She and I have different ideas of what “staging a home” means.
For me, it means making the place look like someone lives here but and like no one lives there. Food in the cupboards – not on the counters…table…floor. Furniture in the rooms – with cushions actually on the couches. Clothes in closets – not in baskets…piles…wads…trails. Legos in bins – not on the carpet…linoleum…wood. You get the idea. It’s not about a specific item left out or a stray cracker crumb. It’s about an impression.
An impression my two-year-old is not seeking to make.
This is her idea of staging our house.
We’ve had 18 showings in 31 days . 18 kitchen cleanings, 18 opportunities to hide our laundry in creative places and our counter-fruit in the microwave, 63 bathroom cleanings (though I’m told 3.5 baths is a selling point) and 18 outings scooting our family of five out the door on an hour’s notice.
We’ve worn-out our welcome at the library, the kids’ museum, Chick-fil-A, friends’ homes, the playground-in-21-degrees option and yes, stalking our driveway from the next street over.
Our kids are living off individually-packaged Veggie Straws, fruit snacks and GoGurt (covering all the food groups), because we can’t have the house smelling like recently-cooked food, now can we?
The whole thing has been far from fun.
And it’s not like we don’t have 18 million other things going on right now.
Our five-year-old has triple surgery this morning (tonsils out, adenoids out and ear tubes in). We’re making some big transitions in our ministry. And, as I shared last week, I have big opportunities in front of me for getting my books published. It’s also the week for fantasy baseball draft prep and March Madness.
Not to mention, the usual. Dinners, PTO, AR tests, potty training (sorry, Chick-fil-A – I forgot that leggings don’t absorb), homework folders, sports, bedtimes, stomach bugs, speech therapy, dates, toddler meltdowns, and birthdays.
Life is full and selling a house makes life feel bloated.
I know, I know. We signed up for this (well, sort of). And we live in a country and income bracket that give us choices and opportunities. So, take my whining with a grain of salt.
This Saturday morning was a particular scramble. First thing on the schedule was “Coach Dennis” and Jack’s basketball game. Each family member dragged themselves out of bed and refused to cooperate in any way whatsoever. Unfortunately – or fortunately, depending on your point of view – I rolled over at 7am to news of a morning house showing.
Into staging mode we went.
Everything into cupboards and drawers, counters/mirrors/toilets/baths/floors wipes, lights on, trash emptied, Legos consolidated, toys binned, books straightened and a basket of clean laundry exiled to the trunk of the car.
The kids protested, while following behind us un-staging as we went. Monster-Mom made a few appearances, but, we made it out the door with a handful of minutes to spare.
Again, not my favorite adventure.
Maybe this will be the one. It only takes one buyer. This could be it.
This is the type of assuring self-talk sellers have on repeat. If they don’t want to go absolutely insane.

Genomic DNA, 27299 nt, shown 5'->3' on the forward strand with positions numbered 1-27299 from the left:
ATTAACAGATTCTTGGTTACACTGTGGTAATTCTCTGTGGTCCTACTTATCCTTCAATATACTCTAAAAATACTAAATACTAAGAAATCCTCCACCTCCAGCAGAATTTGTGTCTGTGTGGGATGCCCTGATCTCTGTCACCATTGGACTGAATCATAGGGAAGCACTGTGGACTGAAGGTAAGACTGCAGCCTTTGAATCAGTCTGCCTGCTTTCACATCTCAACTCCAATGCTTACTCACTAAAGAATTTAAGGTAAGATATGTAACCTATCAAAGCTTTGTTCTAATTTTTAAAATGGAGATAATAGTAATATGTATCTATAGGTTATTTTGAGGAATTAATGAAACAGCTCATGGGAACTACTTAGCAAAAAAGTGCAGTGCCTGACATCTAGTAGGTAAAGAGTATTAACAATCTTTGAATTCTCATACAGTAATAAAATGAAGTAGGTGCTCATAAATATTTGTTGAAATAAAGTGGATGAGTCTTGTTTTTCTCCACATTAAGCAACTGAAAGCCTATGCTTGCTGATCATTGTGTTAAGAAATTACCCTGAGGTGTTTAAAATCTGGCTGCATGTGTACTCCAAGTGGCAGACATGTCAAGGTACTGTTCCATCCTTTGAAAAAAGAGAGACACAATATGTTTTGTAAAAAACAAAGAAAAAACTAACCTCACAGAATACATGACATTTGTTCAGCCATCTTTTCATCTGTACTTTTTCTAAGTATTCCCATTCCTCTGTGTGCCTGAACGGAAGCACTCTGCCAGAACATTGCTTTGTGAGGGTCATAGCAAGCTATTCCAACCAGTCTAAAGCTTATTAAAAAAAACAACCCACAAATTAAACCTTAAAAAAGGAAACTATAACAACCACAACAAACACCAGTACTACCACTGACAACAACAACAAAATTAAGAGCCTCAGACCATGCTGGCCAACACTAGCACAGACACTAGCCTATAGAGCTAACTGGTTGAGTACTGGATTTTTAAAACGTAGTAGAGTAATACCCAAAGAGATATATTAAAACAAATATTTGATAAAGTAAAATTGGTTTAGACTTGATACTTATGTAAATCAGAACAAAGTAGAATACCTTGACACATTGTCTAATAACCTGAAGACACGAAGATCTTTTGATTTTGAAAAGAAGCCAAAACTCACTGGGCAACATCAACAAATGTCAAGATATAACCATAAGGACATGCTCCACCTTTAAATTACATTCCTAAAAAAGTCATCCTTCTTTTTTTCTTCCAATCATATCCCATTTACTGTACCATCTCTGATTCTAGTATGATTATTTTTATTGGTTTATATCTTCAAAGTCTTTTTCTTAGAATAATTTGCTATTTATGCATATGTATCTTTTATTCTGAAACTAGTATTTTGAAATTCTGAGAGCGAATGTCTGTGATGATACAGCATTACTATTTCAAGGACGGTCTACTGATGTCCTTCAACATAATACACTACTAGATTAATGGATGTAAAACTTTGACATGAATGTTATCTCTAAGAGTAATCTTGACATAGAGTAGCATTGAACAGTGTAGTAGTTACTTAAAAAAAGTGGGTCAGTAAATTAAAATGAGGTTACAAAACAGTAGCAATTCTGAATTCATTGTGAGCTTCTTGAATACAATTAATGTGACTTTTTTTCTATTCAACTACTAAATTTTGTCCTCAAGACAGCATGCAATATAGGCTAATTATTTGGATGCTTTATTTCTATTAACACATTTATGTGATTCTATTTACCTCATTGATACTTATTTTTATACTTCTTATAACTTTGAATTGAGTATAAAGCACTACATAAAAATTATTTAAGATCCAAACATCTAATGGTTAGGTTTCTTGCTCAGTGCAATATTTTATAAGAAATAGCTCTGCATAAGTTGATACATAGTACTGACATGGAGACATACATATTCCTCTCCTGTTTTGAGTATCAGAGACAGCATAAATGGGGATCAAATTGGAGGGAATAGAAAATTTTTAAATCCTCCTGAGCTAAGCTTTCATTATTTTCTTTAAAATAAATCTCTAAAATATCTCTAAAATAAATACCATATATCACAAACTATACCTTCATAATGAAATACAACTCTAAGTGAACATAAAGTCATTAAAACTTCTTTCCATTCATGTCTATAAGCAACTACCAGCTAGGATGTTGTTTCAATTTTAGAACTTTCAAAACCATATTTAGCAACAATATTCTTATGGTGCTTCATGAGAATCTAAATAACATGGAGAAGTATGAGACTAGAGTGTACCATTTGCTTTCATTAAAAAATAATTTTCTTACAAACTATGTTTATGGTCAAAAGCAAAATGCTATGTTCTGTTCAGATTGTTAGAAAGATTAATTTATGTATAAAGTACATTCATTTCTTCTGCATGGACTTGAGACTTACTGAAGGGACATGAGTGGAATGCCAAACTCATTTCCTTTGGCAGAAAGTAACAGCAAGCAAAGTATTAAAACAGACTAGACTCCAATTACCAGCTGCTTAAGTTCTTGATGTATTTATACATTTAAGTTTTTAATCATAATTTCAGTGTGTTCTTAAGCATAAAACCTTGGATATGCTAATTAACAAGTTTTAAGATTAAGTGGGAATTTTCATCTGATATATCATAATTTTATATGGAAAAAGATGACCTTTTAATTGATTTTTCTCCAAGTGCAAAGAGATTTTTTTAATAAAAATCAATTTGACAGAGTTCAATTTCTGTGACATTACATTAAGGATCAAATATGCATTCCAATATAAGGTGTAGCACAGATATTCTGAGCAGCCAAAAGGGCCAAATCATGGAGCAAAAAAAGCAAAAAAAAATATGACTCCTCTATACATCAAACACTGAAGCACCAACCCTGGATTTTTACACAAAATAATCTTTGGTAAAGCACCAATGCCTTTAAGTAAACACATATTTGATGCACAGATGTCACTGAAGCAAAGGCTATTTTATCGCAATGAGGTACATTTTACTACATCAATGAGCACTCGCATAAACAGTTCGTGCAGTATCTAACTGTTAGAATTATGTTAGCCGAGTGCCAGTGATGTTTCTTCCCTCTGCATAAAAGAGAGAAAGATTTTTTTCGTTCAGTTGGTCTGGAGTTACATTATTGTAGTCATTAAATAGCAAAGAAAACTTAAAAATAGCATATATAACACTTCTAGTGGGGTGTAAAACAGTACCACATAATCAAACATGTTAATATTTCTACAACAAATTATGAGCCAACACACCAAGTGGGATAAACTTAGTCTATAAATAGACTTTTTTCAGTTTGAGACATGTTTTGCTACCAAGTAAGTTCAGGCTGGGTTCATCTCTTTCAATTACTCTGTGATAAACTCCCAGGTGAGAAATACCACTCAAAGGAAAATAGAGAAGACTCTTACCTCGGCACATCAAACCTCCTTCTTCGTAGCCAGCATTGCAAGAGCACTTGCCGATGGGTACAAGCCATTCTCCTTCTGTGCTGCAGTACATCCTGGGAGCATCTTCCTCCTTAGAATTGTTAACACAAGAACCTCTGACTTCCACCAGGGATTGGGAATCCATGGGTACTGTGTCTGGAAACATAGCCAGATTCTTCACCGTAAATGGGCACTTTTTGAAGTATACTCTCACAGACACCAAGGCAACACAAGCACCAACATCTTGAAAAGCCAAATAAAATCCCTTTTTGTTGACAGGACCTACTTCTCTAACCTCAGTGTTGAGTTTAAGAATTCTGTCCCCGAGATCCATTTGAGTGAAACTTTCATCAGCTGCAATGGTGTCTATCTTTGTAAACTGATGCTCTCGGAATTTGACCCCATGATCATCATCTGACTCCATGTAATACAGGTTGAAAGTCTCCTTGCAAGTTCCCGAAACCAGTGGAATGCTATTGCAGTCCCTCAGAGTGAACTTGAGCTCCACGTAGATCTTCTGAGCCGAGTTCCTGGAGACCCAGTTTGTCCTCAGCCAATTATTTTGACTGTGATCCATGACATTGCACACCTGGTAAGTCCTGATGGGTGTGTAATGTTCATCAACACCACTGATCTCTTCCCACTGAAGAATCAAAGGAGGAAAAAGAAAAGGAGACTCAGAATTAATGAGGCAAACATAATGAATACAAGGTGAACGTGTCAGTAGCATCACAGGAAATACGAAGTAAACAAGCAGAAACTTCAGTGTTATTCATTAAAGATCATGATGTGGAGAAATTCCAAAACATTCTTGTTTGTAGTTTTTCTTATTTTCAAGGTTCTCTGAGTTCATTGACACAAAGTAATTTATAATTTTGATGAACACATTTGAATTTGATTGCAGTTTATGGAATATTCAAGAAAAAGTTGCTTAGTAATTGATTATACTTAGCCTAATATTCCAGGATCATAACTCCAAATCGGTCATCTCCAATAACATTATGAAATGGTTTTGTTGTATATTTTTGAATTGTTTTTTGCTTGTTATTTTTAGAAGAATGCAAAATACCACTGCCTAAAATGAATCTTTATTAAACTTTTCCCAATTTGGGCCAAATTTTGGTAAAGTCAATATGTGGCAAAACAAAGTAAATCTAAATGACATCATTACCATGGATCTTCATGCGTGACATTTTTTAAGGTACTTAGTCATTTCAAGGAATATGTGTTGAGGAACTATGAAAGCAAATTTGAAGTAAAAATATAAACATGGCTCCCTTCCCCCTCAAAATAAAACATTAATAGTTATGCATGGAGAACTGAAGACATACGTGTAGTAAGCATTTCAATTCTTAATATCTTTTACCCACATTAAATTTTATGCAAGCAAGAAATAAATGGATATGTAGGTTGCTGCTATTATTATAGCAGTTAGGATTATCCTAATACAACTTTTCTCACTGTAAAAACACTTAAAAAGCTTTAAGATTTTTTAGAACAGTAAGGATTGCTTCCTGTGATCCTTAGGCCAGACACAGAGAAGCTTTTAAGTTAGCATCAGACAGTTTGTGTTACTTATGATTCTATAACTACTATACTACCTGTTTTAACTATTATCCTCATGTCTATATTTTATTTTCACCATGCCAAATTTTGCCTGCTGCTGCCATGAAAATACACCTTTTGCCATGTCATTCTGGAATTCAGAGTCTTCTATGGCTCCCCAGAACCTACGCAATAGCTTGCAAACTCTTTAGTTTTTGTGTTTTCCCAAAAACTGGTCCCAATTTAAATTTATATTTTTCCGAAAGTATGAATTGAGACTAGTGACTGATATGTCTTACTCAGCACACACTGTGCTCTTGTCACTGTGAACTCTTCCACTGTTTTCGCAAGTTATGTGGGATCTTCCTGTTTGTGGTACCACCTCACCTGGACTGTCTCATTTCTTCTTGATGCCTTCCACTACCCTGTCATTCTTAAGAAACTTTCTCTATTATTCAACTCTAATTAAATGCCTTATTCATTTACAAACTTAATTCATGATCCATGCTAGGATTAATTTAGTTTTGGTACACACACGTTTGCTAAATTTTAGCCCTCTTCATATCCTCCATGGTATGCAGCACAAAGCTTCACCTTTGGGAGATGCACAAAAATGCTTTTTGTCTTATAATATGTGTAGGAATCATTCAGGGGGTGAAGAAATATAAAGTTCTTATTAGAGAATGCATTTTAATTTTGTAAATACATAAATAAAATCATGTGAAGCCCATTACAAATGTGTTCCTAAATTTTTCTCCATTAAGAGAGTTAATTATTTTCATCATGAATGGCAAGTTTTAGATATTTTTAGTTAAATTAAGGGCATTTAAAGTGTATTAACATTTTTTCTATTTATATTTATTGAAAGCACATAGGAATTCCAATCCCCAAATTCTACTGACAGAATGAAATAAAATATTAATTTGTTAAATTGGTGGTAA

Here we go!
The “potential buyers” were in our house one measly minute.
You can’t even stack and de-stack 36 Solo cups in that time. (I know, because I’ve tried. #minutetowinit)
They gave our house sixty seconds. Sixty seconds to wow them, woo them and win them over.
Um, yeah. Not gonna happen. You can guess how well it went.
Three hours of cleaning and staging for one lousy minute.
Now our house is rather small. But even the fifty-cent tour can’t be done in under ten!
It was easy to be discouraged.
To let one minute change my mood. To let one minute dash my hopes. To let one minute speak louder than the rest.
And not just when it comes to real estate.
I’ve taken some tough one-liners lately. Friends with well-meaning words that cut deep. Strangers with innocent small talk that taps tender places. Carefree words which land like sandpaper.
I imagine I’m not alone. Any set of words can be taken wrong, read-between-the-lines, mined for subtext, read into or even just have tough timing.
We tend focus on the one minute.
The one painful sentence in paragraphs full of good intention. The one hurtful choice in weeks full of good experiences. The one negative reaction in a sea of encouragements.
The one minute stands out. It’s louder than the rest. We let it define us, direct us, derail us.
I’m quick to think “I see what’s going on here.” To assume. To let things carry more weight than they are meant to. To give in and give up.
But I can’t put my hope in one minute. I can’t put my hope in one experience. I can’t put my hope in one person.
Unless that minute can make all the difference.
Unless that experience can change it all.
Unless that Person is all in all.
Otherwise, I won’t hope in the “one minute.” I won’t hope in the friendship or the circumstance or the reaction. I’ll hope in the only One I’ve found truly hopeful and sure.
The house? It’ll sell. Or it won’t. But that one minute doesn’t tell the whole story. It’s just a very – VERY – small piece of it.